Tree is usually less than 15m high. Shiny Leaves are simple. Stipules and petioles are present. The whitish yellow, bisexual, actinomorphic Flowers are 4-merous and staminodes are present. Fruit is a reddish berry and Seeds are brown and shiny.
Mimusops obovata, Mimusops oleifolia, Mimusops rudatisii, Mimusops woodii.
RSA Tree No. 584.
Common names: Forest red milkwood, Bosmelkhout.
Family: Sapotaceae. This family include 35-75 genera and approximately 800 species. Local genera include Englerophytum, Inhambanella, Mimusops, Sideroxylon and Vitellariopsis. Branches exude latex. Leaves are simple, entire and there are closely parallel secondary veins. Stipules are absent. Flowers are bisexual, usually actinomorphic (regular) and have persistent sepals and fused petals. The stamens equal the number petals. Staminodes may be present outside the fertile stamens. The superior Ovary has locules containing a single ovule. One style and 1 stigma are present. Fruit is a berry. Seeds have a thick brown shiny testa (seed coat) with a distinct scar. There are 7 genera and 14 species in southern Africa.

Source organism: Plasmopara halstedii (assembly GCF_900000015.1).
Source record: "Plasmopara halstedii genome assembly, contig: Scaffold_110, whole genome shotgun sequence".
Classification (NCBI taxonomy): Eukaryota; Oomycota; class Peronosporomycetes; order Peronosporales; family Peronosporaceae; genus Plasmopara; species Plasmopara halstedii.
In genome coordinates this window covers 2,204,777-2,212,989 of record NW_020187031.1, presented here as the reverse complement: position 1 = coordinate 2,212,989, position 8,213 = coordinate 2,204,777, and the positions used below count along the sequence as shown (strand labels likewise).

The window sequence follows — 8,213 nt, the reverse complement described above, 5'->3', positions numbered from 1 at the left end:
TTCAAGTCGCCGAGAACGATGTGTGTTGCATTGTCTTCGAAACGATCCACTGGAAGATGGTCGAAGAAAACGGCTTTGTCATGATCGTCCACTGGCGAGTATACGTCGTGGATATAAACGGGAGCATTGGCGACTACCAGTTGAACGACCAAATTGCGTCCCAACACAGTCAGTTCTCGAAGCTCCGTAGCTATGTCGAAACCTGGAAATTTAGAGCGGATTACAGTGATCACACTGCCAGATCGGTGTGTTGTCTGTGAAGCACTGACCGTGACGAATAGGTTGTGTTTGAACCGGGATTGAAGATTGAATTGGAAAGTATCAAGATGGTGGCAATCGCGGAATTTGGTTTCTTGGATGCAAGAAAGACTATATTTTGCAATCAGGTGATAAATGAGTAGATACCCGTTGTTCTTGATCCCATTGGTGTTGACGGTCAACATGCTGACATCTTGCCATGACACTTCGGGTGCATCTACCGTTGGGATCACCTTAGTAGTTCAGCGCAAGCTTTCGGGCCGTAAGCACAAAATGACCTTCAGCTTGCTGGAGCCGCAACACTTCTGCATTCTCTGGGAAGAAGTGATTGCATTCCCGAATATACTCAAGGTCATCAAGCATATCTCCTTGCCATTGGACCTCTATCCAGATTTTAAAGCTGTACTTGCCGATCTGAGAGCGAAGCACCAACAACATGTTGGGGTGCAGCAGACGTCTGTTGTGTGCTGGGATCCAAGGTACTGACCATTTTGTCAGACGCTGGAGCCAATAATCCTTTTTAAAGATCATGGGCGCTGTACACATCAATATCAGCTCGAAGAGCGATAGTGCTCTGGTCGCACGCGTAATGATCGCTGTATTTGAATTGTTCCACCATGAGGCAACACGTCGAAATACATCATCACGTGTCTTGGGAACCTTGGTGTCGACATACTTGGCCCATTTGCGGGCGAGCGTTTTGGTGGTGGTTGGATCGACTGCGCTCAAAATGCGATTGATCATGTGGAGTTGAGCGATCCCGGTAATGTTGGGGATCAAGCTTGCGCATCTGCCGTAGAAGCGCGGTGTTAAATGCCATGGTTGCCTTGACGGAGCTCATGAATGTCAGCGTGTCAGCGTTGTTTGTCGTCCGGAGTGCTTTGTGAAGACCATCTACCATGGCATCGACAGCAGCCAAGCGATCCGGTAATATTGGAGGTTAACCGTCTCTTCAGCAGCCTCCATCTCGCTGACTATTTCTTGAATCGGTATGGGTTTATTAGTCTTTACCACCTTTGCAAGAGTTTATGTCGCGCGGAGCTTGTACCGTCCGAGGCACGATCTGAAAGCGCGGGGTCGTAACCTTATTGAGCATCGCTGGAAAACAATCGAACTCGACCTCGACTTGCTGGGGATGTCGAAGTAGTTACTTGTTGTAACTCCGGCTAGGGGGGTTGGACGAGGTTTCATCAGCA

Name derivation: Mimusops (resembling an ape face – unusual!). obovata refers to the simple obovate leaves.. There are 3 species of the genus Mimusops in southern Africa and all trees. The other 2 are M. cafra and M. zeyheri.
Conservation Status: L C. (Least Concern). 2009 (Raimondo et al.).
Tree may reach 19m high but is usually shorter. The Stem (main axis of the plant, the leaf and flower bearing as distinguished from the root bearing axis) is up to 0,6m wide and is straight. The initially smooth, white or grey bark ages, becoming vertically fissured and cracked into segments.
Leaves are simple (have a single blade which may have incisions that are not deep enough to divide the blade into leaflets) and spirally arranged on this usually evergreen tree. The leaves are not conspicuously crowded at the ends of branches. Each leaf is up to 9 x 4cm. Blade: Only leaves growing in direct sunlight are leathery and only young leaves are pale green and have rusty coloured hairs. Leaves are glossy and smooth above, slightly lighter and duller below. The Veins are not neatly parallel or obvious and only the midrib is conspicuous on both sides. Leaves are ovate, obovate (the reverse of ovate, the terminal half is broader than the basal) or lanceolate. The Apex is bluntly pointed to tapering. The Base tapers. Margins are entire (with a continuous margin, not in any way indented but may be hairy) and may be slightly rolled under. The Petiole (leaf stalk) is 1cm or more long. Stipules (basal appendages of the petiole) are present.